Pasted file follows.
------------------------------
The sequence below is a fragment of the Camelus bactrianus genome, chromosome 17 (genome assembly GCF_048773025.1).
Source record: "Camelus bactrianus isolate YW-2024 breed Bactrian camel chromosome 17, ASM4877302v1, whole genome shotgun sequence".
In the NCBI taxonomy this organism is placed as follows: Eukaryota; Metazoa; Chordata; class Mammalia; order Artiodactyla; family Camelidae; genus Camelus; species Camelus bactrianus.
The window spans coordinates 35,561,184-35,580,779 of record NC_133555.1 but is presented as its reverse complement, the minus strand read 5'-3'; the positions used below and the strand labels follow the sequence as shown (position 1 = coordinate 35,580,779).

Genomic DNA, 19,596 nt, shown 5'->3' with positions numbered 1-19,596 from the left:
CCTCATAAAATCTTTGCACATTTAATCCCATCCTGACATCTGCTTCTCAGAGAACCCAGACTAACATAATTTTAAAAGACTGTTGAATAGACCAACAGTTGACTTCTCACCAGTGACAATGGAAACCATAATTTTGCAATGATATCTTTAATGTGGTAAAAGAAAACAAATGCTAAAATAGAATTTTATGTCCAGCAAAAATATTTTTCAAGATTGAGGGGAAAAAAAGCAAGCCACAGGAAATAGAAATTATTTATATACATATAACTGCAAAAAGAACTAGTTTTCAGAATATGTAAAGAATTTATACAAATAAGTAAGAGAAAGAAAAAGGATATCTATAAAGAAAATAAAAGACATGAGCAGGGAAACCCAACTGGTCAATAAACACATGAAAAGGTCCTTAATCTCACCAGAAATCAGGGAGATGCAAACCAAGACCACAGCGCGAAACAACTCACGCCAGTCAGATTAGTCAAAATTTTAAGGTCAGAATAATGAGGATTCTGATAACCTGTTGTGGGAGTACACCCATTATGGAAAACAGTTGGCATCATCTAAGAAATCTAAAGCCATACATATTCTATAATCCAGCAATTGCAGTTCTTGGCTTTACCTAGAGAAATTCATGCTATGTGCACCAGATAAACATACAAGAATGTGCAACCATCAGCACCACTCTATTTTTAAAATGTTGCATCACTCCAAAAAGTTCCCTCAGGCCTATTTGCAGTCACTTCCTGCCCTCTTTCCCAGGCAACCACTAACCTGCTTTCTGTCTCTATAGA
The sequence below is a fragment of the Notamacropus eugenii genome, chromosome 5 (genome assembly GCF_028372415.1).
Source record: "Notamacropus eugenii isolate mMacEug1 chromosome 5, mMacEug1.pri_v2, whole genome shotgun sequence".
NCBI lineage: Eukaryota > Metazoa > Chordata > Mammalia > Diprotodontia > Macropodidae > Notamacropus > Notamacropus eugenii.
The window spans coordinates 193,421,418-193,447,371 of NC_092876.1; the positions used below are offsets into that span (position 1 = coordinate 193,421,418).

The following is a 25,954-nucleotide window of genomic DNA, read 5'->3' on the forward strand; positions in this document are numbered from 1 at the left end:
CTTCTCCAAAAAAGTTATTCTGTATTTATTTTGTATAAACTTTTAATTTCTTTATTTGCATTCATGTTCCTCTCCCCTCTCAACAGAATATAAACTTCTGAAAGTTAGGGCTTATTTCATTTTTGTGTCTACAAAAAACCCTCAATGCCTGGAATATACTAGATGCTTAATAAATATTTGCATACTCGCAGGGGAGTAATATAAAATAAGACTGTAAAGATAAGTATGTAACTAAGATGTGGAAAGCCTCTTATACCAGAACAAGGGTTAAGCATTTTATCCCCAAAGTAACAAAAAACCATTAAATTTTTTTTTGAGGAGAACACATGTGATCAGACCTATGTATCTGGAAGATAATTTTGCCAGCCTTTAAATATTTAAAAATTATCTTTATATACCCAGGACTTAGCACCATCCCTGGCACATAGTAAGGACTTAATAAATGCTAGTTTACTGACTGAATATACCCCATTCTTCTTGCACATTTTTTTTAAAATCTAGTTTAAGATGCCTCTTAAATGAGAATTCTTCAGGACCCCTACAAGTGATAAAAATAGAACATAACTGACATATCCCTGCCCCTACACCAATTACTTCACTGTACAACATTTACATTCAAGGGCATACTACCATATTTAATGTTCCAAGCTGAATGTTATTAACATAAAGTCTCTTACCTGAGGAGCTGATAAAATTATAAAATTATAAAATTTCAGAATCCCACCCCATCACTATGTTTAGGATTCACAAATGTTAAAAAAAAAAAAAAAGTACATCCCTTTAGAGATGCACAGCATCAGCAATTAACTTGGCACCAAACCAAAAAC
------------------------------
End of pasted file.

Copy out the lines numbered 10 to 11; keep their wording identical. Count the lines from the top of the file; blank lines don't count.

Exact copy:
The window spans coordinates 193,421,418-193,447,371 of NC_092876.1; the positions used below are offsets into that span (position 1 = coordinate 193,421,418).

The following is a 25,954-nucleotide window of genomic DNA, read 5'->3' on the forward strand; positions in this document are numbered from 1 at the left end: